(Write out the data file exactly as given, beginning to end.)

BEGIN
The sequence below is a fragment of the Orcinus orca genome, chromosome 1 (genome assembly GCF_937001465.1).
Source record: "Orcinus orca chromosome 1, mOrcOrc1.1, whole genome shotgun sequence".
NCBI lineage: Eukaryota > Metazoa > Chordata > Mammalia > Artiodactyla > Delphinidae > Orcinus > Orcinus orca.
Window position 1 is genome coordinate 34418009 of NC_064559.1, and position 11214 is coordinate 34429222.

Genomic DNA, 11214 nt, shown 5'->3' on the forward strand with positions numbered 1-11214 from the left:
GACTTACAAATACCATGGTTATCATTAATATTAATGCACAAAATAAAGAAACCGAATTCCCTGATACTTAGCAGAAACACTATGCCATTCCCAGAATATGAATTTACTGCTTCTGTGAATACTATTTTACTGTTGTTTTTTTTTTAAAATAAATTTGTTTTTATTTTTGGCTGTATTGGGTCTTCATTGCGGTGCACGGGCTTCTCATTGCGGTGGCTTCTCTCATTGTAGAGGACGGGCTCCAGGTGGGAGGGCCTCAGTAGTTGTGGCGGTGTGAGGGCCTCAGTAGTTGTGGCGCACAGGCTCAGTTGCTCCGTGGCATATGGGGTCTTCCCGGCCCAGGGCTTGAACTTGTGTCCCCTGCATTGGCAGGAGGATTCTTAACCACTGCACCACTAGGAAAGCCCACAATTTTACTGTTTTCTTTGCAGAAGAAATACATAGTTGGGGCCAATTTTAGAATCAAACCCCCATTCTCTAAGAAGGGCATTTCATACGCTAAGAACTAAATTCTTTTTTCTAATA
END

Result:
The sequence below is a fragment of the Orcinus orca genome, chromosome 1 (genome assembly GCF_937001465.1).
Source record: "Orcinus orca chromosome 1, mOrcOrc1.1, whole genome shotgun sequence".
NCBI lineage: Eukaryota > Metazoa > Chordata > Mammalia > Artiodactyla > Delphinidae > Orcinus > Orcinus orca.
Window position 1 is genome coordinate 34418009 of NC_064559.1, and position 11214 is coordinate 34429222.

Genomic DNA, 11214 nt, shown 5'->3' on the forward strand with positions numbered 1-11214 from the left:
GACTTACAAATACCATGGTTATCATTAATATTAATGCACAAAATAAAGAAACCGAATTCCCTGATACTTAGCAGAAACACTATGCCATTCCCAGAATATGAATTTACTGCTTCTGTGAATACTATTTTACTGTTGTTTTTTTTTTAAAATAAATTTGTTTTTATTTTTGGCTGTATTGGGTCTTCATTGCGGTGCACGGGCTTCTCATTGCGGTGGCTTCTCTCATTGTAGAGGACGGGCTCCAGGTGGGAGGGCCTCAGTAGTTGTGGCGGTGTGAGGGCCTCAGTAGTTGTGGCGCACAGGCTCAGTTGCTCCGTGGCATATGGGGTCTTCCCGGCCCAGGGCTTGAACTTGTGTCCCCTGCATTGGCAGGAGGATTCTTAACCACTGCACCACTAGGAAAGCCCACAATTTTACTGTTTTCTTTGCAGAAGAAATACATAGTTGGGGCCAATTTTAGAATCAAACCCCCATTCTCTAAGAAGGGCATTTCATACGCTAAGAACTAAATTCTTTTTTCTAATA